You could use the Add Anchor Point tool to click on a path segment to add an anchor point, but if you have the Pen tool active and you have Auto Add/Delete checked in the Options Bar, the Pen tool becomes the Add Anchor Point tool when you hover it over a path segment. You could use the Delete Anchor Point tool to click on an anchor point to delete it, but if you have the Pen tool active and you have Auto Add/Delete checked in the Options Bar, the Pen tool becomes the Delete Anchor Point tool when you hover it over an anchor point. Use the Convert Point tool to click on a curve anchor point to change it to a corner anchor point or drag out from a corner anchor point to change it to a curve point.
TIP: Use the Direct Selection tool to move anchor points or to change path curves by dragging curve anchor point handles (click on the point to see the handles). You can see the Direct Selection and the Path Selection tool set below the Type tool on the Tools panel.
The Type tools
Click in an image with the Horizontal Type tool and start typing to make a horizontal line of text. If you drag a box with the tool and then start typing, the text will be in paragraph form and confined to the box area. Press Enter on the number pad or click the Commit button (check mark) in the Options Bar when you are finished with the text. You can click in the text with the Type tool if you want to edit it later. Click in an image with the Vertical Type tool and start typing to make a vertical line of text. Press Enter on the number pad or click the Commit button (check mark) in the Options Bar when you are finished with the text.
TIP: Fonts, point sizes, color, and other type options can be accessed in the Options Bar and the Character panel. Drag with a Type tool to highlight the type to which you
want to apply options.
When you type with the Horizontal and Vertical Type Mask tools, they make a text-shaped selection. Press Enter on the number pad or click the Commit button (check mark) in the Options Bar when you are finished with the text. You can then save the selection and use it later on a layer or a layer mask, fill or stroke the selection, or anything else you can do to other selections. For best results, make a new layer and select it before you start typing with these tools.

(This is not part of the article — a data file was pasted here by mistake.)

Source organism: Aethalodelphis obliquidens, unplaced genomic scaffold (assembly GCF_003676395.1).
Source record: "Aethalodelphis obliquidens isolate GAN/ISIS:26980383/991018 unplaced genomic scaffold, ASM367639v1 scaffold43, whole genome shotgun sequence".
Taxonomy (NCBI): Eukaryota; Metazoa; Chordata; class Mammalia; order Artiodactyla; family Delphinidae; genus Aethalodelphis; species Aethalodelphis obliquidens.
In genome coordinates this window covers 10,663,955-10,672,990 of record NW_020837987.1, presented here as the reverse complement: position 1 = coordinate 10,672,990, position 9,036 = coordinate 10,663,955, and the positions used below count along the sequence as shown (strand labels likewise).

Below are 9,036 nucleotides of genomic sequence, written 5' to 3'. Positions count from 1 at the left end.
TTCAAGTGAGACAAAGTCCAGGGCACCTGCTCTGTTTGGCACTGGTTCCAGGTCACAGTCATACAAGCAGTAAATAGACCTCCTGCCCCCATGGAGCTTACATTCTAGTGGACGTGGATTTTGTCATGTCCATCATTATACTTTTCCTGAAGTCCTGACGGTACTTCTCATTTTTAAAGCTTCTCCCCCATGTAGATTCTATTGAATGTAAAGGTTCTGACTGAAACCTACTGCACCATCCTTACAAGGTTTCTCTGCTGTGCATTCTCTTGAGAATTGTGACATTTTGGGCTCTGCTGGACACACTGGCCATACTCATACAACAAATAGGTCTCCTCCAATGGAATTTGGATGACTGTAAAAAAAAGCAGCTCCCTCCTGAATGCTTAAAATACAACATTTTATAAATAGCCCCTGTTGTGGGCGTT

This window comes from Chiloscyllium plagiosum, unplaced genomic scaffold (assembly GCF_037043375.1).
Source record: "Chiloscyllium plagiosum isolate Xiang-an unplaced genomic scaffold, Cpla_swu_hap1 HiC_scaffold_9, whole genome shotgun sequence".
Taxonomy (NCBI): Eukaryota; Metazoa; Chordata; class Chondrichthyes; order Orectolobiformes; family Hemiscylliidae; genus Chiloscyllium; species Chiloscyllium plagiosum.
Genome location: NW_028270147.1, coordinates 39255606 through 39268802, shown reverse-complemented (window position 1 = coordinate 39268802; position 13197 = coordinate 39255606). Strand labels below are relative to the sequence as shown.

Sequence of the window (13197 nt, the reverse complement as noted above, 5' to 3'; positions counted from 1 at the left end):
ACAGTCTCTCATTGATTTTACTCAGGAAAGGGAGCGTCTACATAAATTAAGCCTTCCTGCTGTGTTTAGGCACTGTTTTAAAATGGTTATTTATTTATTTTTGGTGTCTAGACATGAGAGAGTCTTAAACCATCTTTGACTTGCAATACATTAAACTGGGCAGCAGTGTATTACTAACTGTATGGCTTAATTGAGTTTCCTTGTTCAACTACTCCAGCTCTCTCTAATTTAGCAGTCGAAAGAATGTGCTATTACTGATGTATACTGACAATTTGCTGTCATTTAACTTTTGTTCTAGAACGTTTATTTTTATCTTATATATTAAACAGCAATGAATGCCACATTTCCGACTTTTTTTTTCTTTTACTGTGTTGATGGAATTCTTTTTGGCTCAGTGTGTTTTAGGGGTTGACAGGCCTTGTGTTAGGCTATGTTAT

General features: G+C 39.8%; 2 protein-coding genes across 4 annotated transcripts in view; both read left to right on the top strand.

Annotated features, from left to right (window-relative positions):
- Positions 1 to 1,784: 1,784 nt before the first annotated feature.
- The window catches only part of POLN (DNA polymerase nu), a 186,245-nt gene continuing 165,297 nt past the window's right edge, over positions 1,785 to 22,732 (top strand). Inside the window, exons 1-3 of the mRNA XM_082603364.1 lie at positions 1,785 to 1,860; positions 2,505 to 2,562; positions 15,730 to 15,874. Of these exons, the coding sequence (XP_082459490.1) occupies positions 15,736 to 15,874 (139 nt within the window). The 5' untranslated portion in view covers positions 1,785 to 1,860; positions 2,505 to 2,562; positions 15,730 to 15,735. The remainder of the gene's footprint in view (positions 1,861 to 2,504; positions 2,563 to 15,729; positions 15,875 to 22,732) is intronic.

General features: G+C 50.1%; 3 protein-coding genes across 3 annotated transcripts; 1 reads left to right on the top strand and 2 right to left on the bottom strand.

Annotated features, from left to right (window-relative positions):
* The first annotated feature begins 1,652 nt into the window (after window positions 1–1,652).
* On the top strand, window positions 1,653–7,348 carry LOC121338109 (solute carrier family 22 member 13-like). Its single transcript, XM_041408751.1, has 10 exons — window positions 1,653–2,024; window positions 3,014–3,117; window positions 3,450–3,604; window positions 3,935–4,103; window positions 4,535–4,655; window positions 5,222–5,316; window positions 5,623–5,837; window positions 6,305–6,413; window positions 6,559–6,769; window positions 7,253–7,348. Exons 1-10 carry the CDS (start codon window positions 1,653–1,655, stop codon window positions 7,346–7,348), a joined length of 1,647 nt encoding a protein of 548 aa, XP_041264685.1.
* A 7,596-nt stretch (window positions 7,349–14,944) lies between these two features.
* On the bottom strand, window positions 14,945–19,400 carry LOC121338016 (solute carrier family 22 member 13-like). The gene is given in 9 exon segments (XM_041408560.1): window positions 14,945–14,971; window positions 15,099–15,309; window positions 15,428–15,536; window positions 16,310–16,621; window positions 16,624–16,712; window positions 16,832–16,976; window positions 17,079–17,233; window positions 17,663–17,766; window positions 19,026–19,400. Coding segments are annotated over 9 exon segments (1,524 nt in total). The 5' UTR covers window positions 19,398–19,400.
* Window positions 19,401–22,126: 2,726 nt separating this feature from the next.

The Path Selection and Direct Selection Tools
These tools can be used to edit paths made with the Pen Tool or Shape Tools. Select a path and all its points with the Path Selection tool. Shift-click to select multiple path components on the same path. You can then choose Edit ➪ Free Transformto move the path, nudge it with the arrow keys, or change its size. Use the Direct Selection tool to select and move anchor points or to change path curves by dragging curve anchor point handles (click on the point to see the handles). Shift-click if you want to select multiple anchor points at the same time.
The Shape Tools and Line Tool
Use the Shape tools (Rectangle, Rounded Rectangle, Ellipse, and Polygon) to create vector, resolution independent Shape layers or paths. Click the Shape Layer or Paths button in the Options Bar before you drag in the image with a Shape tool. Press the Shift key while you drag to maintain the shape’s proportions.
Use the Line tool to create vector, resolution-independent lines as Shape layers or paths. Click the Shape Layer or Paths button in the Options Bar before you drag in the image with the Line tool.Use the Custom Shape tool to create vector, resolution-independent Shape layers or paths. Choose a custom shape from the Shape menu in the Options Bar. Click the Shape Layer or Paths button in the Options Bar before you drag in the image with the Custom Shape tool.